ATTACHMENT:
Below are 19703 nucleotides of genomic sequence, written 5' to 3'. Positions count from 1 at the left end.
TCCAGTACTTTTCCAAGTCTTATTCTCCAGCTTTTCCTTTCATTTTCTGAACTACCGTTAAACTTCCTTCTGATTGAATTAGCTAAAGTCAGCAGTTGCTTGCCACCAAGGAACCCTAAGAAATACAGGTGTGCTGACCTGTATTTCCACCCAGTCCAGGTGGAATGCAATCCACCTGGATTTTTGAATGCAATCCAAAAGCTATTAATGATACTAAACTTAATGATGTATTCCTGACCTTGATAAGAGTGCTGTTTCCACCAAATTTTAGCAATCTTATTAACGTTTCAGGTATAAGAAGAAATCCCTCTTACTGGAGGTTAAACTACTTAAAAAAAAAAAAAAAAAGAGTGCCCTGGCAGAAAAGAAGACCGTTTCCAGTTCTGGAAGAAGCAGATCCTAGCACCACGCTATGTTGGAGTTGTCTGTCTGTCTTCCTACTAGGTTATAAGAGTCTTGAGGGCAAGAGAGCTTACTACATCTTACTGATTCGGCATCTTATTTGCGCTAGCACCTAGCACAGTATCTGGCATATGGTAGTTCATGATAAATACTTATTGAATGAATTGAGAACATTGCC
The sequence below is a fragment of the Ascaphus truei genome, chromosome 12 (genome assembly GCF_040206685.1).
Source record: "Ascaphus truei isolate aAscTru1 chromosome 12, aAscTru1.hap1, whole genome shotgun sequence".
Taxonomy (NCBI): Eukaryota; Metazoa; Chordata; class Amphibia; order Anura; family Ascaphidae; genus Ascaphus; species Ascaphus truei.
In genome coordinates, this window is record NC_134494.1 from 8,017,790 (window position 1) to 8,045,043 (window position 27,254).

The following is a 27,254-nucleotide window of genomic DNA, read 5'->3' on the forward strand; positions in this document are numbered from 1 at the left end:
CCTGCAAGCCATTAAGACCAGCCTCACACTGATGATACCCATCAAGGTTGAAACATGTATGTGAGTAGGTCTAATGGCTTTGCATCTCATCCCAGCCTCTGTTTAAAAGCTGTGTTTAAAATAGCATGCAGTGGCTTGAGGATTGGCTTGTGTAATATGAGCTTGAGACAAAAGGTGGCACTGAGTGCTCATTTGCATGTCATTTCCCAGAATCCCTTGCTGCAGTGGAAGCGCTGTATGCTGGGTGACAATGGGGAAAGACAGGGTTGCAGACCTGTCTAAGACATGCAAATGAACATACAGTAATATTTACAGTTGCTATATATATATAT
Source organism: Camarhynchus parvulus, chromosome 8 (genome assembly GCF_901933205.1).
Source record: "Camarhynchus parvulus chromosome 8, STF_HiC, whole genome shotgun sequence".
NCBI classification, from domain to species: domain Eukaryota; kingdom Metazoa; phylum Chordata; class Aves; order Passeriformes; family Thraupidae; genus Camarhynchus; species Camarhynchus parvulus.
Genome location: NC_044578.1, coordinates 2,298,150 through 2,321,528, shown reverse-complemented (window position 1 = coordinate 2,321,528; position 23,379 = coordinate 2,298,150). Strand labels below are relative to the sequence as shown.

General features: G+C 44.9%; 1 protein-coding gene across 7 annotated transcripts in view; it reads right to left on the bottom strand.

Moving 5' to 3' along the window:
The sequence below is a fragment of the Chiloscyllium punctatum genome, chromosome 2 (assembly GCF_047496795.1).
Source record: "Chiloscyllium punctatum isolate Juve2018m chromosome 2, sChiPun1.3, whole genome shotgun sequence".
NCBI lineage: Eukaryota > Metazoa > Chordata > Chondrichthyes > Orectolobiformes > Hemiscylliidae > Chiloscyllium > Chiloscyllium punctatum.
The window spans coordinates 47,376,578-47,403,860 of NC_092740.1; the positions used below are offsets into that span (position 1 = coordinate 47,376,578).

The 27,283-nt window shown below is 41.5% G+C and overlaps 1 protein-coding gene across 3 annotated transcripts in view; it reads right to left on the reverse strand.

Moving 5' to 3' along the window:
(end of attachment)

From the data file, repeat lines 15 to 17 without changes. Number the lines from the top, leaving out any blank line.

The sequence below is a fragment of the Chiloscyllium punctatum genome, chromosome 2 (assembly GCF_047496795.1).
Source record: "Chiloscyllium punctatum isolate Juve2018m chromosome 2, sChiPun1.3, whole genome shotgun sequence".
NCBI lineage: Eukaryota > Metazoa > Chordata > Chondrichthyes > Orectolobiformes > Hemiscylliidae > Chiloscyllium > Chiloscyllium punctatum.